—Give exact quotes, not just general claims. Have page numbers ready if you can. Especially if you think what you’re about to say is controversial (even though it probably isn’t).
—Cite your classmates, get their names right, and build on what they’ve said instead of just repeating what they just said.
—Kiss your professor’s ass during office hours. Not class time.
—Say “I don’t know” if you’re questioned on something you’ve said and you don’t know the answer. Bullsh*tting your answer is just awkward
—Think about what you say before you say it. Please.
—Talk about your study abroad experience if its relevant, but not more than three times over the course of a semester.
—If you don’t understand something, ask questions. Asking questions is brave; if you’ve done all the work and still don’t get it, it’s not your fault. Other people are probably wondering the same thing but are too nervous to ask. There is no shame in not knowing everything.
—Reference a movie, ever. Unless the class is discussing a movie, or is discussing a book that has a movie. (Side note: I had a special request from a friend to say not to reference “Family Guy.” So don’t reference “Family Guy.” Just don’t.)
—Nod. You can nod a little bit, but nodding too much is annoying. We get it—you understand. You don’t need to show everybody you understand by aggressively nodding.
—Talk for more than about 30 seconds. After the 30 seconds are up, these two things are true: (1) nobody is listening anymore, and (2) you are repeating yourself. (This is why you need to think before speaking.)
—Say things like: “I looooooved it,” or “I hated it” and then not back it up.
—Interrupt, especially in an aggressive or attacking way.
—Use too much anecdotal evidence, especially if it’s not something you heard from a friend’s friend’s friend.
—If you need to preface your comment with a, “now, I don’t want to offend anybody,” then you shouldn’t say it.
—Tell us the obvious: that anything written in the 17th, 18th or 19th century was sexist or racist. Duh, of course it was.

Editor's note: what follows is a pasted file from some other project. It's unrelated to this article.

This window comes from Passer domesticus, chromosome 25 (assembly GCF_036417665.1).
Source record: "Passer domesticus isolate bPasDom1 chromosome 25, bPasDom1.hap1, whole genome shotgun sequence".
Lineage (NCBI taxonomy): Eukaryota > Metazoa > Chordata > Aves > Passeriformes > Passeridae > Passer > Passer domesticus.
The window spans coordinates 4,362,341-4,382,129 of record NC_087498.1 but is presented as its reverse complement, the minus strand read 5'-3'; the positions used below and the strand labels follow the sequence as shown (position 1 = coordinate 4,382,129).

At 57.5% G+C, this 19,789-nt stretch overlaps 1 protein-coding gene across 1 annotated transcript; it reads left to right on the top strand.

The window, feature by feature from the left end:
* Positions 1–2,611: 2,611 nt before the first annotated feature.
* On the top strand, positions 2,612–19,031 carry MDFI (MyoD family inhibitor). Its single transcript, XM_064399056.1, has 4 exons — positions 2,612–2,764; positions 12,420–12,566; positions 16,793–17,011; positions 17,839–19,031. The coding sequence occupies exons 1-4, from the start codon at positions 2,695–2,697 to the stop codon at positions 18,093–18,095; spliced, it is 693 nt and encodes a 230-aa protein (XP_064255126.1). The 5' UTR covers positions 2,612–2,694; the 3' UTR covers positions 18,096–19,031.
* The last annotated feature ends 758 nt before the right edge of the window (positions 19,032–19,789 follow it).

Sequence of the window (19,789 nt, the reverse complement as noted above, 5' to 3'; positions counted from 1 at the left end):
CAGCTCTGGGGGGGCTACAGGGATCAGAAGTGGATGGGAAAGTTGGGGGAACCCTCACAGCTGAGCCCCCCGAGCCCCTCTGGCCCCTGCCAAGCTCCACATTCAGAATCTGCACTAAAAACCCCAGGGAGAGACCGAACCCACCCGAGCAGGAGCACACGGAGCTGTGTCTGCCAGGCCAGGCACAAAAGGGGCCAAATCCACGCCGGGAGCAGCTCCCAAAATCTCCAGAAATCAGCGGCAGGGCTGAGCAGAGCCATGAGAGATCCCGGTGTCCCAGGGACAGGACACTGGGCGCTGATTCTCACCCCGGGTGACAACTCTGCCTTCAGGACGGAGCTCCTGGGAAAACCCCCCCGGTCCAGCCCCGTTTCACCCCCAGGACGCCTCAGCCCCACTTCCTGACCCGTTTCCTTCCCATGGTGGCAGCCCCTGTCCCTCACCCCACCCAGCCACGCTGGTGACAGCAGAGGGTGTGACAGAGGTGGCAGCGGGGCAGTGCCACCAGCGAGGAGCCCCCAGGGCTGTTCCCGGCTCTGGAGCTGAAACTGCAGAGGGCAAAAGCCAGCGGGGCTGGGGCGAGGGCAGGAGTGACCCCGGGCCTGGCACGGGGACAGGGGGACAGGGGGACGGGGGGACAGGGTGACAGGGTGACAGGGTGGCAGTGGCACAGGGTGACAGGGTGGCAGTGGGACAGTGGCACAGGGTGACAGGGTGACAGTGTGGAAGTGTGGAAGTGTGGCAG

—Use these words/phrases unless you are 110 percent sure you can define them: “satire,” “hetero normative,” “false dichotomy,” “ironically,” “pragmatic,” “ethnocentrisms,” “TRON,” “devil’s advocate” etc.
Call people out on their sh*t. You are the professor. You’re allowed to interrupt people and tell them they’ve talked enough. If somebody in the class has been speaking on the same subject for more than 45 seconds, and we’re all sitting around waiting for them to stop, you have the power to tell them to stop. We, as students, don’t have that power, as much as we might want it. You have a Ph.D., you can tell people with a high school degree and some college that they should shut up.
Please, tell us to shut up. And do it early in the semester so that we all know what you will and will not accept from your students. On a more positive note, when somebody makes a good comment, or  asks a good question, tell them what they said was interesting. You have a Ph.D. and we want to impress you with our ability to ask good questions. Doing things like this will make the discussion better for everybody in the long run. I can only do so much, so please help.

Sunday, January 20, 2013

On My First Cat, Eleanor.

This is my cat. Her name is Eleanor. (After Eleanor Roosevelt, of course.) She is about seven months old, and I adopted her from a family in Wisconsin who couldn't keep her. She chirps instead of meowing, she loves to play, she's missing a little bit of one ear, and the spot on her right side is in the shape of a heart. She's quirky and I couldn't have found a more perfect cat.

Cats are just as cute on the internet as they are in real life.
I have wanted a cat of my own for a long time--my family has had two cats, but they always liked my mom best.  My father never let me have a cat at his house, and so I have been relatively cat-less my entire life. That has changed, and it is just as wonderful as I thought it would be. I clean the litter box and feed her twice a day and I don't find it tedious or boring. Eleanor makes my life better, and taking care of couldn't be a chore.

Almost literally too-cute.
I've written about my anxiety disorders here before. I thought having a cat would help with that, but I had no idea how much. When I wake up, she is always there--and I wake up earlier, too. Her purrs calm me down. Petting her calms me down. Instead of laying in my bed staring at my phone or computer, I'm laying in my bed bonding with my new cat. On the weekends, I'm more likely to go to bed earlier, and subsequently not drink as much, because I know she's waiting for me at home. The first cat I grew up with, Arabella, was my mother's, and she lived until she was nineteen. Their bond was strong, I could tell how much it hurt my mother when Arabella died. I look forward to having that much time with Eleanor, to bonding and chirping and playing and having her curled up on my lap while I read.  I'm living in an apartment for the first time and learning how to be responsible in so many different ways--a cat is just the best one.